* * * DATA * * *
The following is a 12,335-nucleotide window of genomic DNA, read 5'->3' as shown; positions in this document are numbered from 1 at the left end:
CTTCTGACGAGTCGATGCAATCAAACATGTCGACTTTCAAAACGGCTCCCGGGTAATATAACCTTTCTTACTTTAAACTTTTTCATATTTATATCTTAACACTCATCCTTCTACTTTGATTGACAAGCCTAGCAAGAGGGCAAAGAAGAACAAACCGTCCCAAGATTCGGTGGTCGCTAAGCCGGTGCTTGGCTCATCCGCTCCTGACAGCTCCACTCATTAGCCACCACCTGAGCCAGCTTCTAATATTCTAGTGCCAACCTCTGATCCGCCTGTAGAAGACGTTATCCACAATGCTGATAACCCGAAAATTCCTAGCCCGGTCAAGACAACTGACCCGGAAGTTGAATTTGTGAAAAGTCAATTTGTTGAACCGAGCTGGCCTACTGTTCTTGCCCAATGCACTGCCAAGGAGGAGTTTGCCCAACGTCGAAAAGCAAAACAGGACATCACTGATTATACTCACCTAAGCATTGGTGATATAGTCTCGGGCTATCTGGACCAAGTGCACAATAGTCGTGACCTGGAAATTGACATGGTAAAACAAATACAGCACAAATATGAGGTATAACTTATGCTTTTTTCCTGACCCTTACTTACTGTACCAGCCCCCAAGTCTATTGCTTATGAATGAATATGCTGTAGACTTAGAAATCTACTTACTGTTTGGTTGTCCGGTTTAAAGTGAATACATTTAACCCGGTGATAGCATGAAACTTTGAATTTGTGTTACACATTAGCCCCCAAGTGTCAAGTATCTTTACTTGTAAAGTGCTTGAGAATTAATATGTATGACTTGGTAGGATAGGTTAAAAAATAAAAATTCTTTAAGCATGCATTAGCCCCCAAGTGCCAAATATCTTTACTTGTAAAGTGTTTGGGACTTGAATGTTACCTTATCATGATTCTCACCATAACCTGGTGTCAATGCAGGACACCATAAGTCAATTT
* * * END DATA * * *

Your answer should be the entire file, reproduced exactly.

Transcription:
The following is a 12,335-nucleotide window of genomic DNA, read 5'->3' as shown; positions in this document are numbered from 1 at the left end:
CTTCTGACGAGTCGATGCAATCAAACATGTCGACTTTCAAAACGGCTCCCGGGTAATATAACCTTTCTTACTTTAAACTTTTTCATATTTATATCTTAACACTCATCCTTCTACTTTGATTGACAAGCCTAGCAAGAGGGCAAAGAAGAACAAACCGTCCCAAGATTCGGTGGTCGCTAAGCCGGTGCTTGGCTCATCCGCTCCTGACAGCTCCACTCATTAGCCACCACCTGAGCCAGCTTCTAATATTCTAGTGCCAACCTCTGATCCGCCTGTAGAAGACGTTATCCACAATGCTGATAACCCGAAAATTCCTAGCCCGGTCAAGACAACTGACCCGGAAGTTGAATTTGTGAAAAGTCAATTTGTTGAACCGAGCTGGCCTACTGTTCTTGCCCAATGCACTGCCAAGGAGGAGTTTGCCCAACGTCGAAAAGCAAAACAGGACATCACTGATTATACTCACCTAAGCATTGGTGATATAGTCTCGGGCTATCTGGACCAAGTGCACAATAGTCGTGACCTGGAAATTGACATGGTAAAACAAATACAGCACAAATATGAGGTATAACTTATGCTTTTTTCCTGACCCTTACTTACTGTACCAGCCCCCAAGTCTATTGCTTATGAATGAATATGCTGTAGACTTAGAAATCTACTTACTGTTTGGTTGTCCGGTTTAAAGTGAATACATTTAACCCGGTGATAGCATGAAACTTTGAATTTGTGTTACACATTAGCCCCCAAGTGTCAAGTATCTTTACTTGTAAAGTGCTTGAGAATTAATATGTATGACTTGGTAGGATAGGTTAAAAAATAAAAATTCTTTAAGCATGCATTAGCCCCCAAGTGCCAAATATCTTTACTTGTAAAGTGTTTGGGACTTGAATGTTACCTTATCATGATTCTCACCATAACCTGGTGTCAATGCAGGACACCATAAGTCAATTT